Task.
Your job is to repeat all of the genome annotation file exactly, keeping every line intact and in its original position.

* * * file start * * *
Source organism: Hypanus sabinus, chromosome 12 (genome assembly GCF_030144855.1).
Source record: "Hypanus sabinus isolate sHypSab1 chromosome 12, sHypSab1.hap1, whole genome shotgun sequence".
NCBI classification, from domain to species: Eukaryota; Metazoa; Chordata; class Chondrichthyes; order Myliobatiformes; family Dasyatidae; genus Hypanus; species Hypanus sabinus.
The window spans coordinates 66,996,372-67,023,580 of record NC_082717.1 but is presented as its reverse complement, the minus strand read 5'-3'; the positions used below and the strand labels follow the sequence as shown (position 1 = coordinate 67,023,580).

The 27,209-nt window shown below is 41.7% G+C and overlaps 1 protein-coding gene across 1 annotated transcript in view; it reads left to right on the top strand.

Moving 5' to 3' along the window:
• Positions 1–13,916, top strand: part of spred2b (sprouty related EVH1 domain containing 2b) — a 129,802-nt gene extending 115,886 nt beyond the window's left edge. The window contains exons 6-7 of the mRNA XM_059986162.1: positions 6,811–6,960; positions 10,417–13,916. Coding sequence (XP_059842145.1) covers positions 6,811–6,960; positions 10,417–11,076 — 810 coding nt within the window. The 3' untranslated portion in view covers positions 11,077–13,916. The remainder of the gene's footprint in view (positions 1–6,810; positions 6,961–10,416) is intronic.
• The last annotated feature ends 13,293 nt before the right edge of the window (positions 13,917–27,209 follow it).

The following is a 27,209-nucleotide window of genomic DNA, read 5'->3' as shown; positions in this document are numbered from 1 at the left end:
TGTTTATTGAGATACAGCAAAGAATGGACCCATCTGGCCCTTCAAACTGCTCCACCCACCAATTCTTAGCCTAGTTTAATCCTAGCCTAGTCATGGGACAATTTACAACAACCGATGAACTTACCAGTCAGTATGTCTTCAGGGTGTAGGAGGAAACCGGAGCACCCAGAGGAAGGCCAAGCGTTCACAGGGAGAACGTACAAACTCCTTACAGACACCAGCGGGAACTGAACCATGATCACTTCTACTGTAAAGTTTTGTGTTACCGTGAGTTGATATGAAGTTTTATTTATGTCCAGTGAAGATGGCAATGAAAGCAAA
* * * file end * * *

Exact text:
Source organism: Hypanus sabinus, chromosome 12 (genome assembly GCF_030144855.1).
Source record: "Hypanus sabinus isolate sHypSab1 chromosome 12, sHypSab1.hap1, whole genome shotgun sequence".
NCBI classification, from domain to species: Eukaryota; Metazoa; Chordata; class Chondrichthyes; order Myliobatiformes; family Dasyatidae; genus Hypanus; species Hypanus sabinus.
The window spans coordinates 66,996,372-67,023,580 of record NC_082717.1 but is presented as its reverse complement, the minus strand read 5'-3'; the positions used below and the strand labels follow the sequence as shown (position 1 = coordinate 67,023,580).

The 27,209-nt window shown below is 41.7% G+C and overlaps 1 protein-coding gene across 1 annotated transcript in view; it reads left to right on the top strand.

Moving 5' to 3' along the window:
• Positions 1–13,916, top strand: part of spred2b (sprouty related EVH1 domain containing 2b) — a 129,802-nt gene extending 115,886 nt beyond the window's left edge. The window contains exons 6-7 of the mRNA XM_059986162.1: positions 6,811–6,960; positions 10,417–13,916. Coding sequence (XP_059842145.1) covers positions 6,811–6,960; positions 10,417–11,076 — 810 coding nt within the window. The 3' untranslated portion in view covers positions 11,077–13,916. The remainder of the gene's footprint in view (positions 1–6,810; positions 6,961–10,416) is intronic.
• The last annotated feature ends 13,293 nt before the right edge of the window (positions 13,917–27,209 follow it).

The following is a 27,209-nucleotide window of genomic DNA, read 5'->3' as shown; positions in this document are numbered from 1 at the left end:
TGTTTATTGAGATACAGCAAAGAATGGACCCATCTGGCCCTTCAAACTGCTCCACCCACCAATTCTTAGCCTAGTTTAATCCTAGCCTAGTCATGGGACAATTTACAACAACCGATGAACTTACCAGTCAGTATGTCTTCAGGGTGTAGGAGGAAACCGGAGCACCCAGAGGAAGGCCAAGCGTTCACAGGGAGAACGTACAAACTCCTTACAGACACCAGCGGGAACTGAACCATGATCACTTCTACTGTAAAGTTTTGTGTTACCGTGAGTTGATATGAAGTTTTATTTATGTCCAGTGAAGATGGCAATGAAAGCAAA